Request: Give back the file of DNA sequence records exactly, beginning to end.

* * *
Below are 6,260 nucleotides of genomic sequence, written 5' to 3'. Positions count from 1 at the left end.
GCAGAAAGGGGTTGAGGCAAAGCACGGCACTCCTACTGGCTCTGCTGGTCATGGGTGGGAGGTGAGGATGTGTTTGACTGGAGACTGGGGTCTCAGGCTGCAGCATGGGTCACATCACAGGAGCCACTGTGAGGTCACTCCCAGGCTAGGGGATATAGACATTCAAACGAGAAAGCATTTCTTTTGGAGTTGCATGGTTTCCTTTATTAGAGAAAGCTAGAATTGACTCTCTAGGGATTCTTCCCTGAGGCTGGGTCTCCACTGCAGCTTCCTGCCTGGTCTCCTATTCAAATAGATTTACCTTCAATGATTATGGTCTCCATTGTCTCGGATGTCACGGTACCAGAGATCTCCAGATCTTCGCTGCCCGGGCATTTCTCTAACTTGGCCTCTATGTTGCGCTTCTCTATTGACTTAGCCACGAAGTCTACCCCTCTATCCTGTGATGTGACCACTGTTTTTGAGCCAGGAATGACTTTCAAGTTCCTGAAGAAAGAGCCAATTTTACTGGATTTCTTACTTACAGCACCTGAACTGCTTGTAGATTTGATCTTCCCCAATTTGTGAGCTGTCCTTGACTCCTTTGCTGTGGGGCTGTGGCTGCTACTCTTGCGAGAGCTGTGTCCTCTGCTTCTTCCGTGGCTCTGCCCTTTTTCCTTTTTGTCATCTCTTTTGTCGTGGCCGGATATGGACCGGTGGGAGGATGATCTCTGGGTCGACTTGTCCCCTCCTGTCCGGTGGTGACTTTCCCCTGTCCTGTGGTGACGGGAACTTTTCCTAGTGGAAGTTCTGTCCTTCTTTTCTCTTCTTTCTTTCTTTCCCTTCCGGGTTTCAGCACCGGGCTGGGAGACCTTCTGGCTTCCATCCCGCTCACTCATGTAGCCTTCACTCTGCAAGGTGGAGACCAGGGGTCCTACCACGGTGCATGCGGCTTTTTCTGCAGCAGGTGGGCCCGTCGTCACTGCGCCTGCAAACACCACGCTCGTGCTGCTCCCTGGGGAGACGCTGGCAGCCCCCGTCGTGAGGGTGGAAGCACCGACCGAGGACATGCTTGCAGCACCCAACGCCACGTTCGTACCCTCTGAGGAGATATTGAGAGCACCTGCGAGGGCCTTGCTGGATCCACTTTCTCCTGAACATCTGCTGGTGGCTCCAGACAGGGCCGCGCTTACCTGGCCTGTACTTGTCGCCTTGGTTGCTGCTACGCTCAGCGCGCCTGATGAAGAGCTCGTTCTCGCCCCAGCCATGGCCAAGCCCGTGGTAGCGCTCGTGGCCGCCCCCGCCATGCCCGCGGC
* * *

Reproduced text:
Below are 6,260 nucleotides of genomic sequence, written 5' to 3'. Positions count from 1 at the left end.
GCAGAAAGGGGTTGAGGCAAAGCACGGCACTCCTACTGGCTCTGCTGGTCATGGGTGGGAGGTGAGGATGTGTTTGACTGGAGACTGGGGTCTCAGGCTGCAGCATGGGTCACATCACAGGAGCCACTGTGAGGTCACTCCCAGGCTAGGGGATATAGACATTCAAACGAGAAAGCATTTCTTTTGGAGTTGCATGGTTTCCTTTATTAGAGAAAGCTAGAATTGACTCTCTAGGGATTCTTCCCTGAGGCTGGGTCTCCACTGCAGCTTCCTGCCTGGTCTCCTATTCAAATAGATTTACCTTCAATGATTATGGTCTCCATTGTCTCGGATGTCACGGTACCAGAGATCTCCAGATCTTCGCTGCCCGGGCATTTCTCTAACTTGGCCTCTATGTTGCGCTTCTCTATTGACTTAGCCACGAAGTCTACCCCTCTATCCTGTGATGTGACCACTGTTTTTGAGCCAGGAATGACTTTCAAGTTCCTGAAGAAAGAGCCAATTTTACTGGATTTCTTACTTACAGCACCTGAACTGCTTGTAGATTTGATCTTCCCCAATTTGTGAGCTGTCCTTGACTCCTTTGCTGTGGGGCTGTGGCTGCTACTCTTGCGAGAGCTGTGTCCTCTGCTTCTTCCGTGGCTCTGCCCTTTTTCCTTTTTGTCATCTCTTTTGTCGTGGCCGGATATGGACCGGTGGGAGGATGATCTCTGGGTCGACTTGTCCCCTCCTGTCCGGTGGTGACTTTCCCCTGTCCTGTGGTGACGGGAACTTTTCCTAGTGGAAGTTCTGTCCTTCTTTTCTCTTCTTTCTTTCTTTCCCTTCCGGGTTTCAGCACCGGGCTGGGAGACCTTCTGGCTTCCATCCCGCTCACTCATGTAGCCTTCACTCTGCAAGGTGGAGACCAGGGGTCCTACCACGGTGCATGCGGCTTTTTCTGCAGCAGGTGGGCCCGTCGTCACTGCGCCTGCAAACACCACGCTCGTGCTGCTCCCTGGGGAGACGCTGGCAGCCCCCGTCGTGAGGGTGGAAGCACCGACCGAGGACATGCTTGCAGCACCCAACGCCACGTTCGTACCCTCTGAGGAGATATTGAGAGCACCTGCGAGGGCCTTGCTGGATCCACTTTCTCCTGAACATCTGCTGGTGGCTCCAGACAGGGCCGCGCTTACCTGGCCTGTACTTGTCGCCTTGGTTGCTGCTACGCTCAGCGCGCCTGATGAAGAGCTCGTTCTCGCCCCAGCCATGGCCAAGCCCGTGGTAGCGCTCGTGGCCGCCCCCGCCATGCCCGCGGC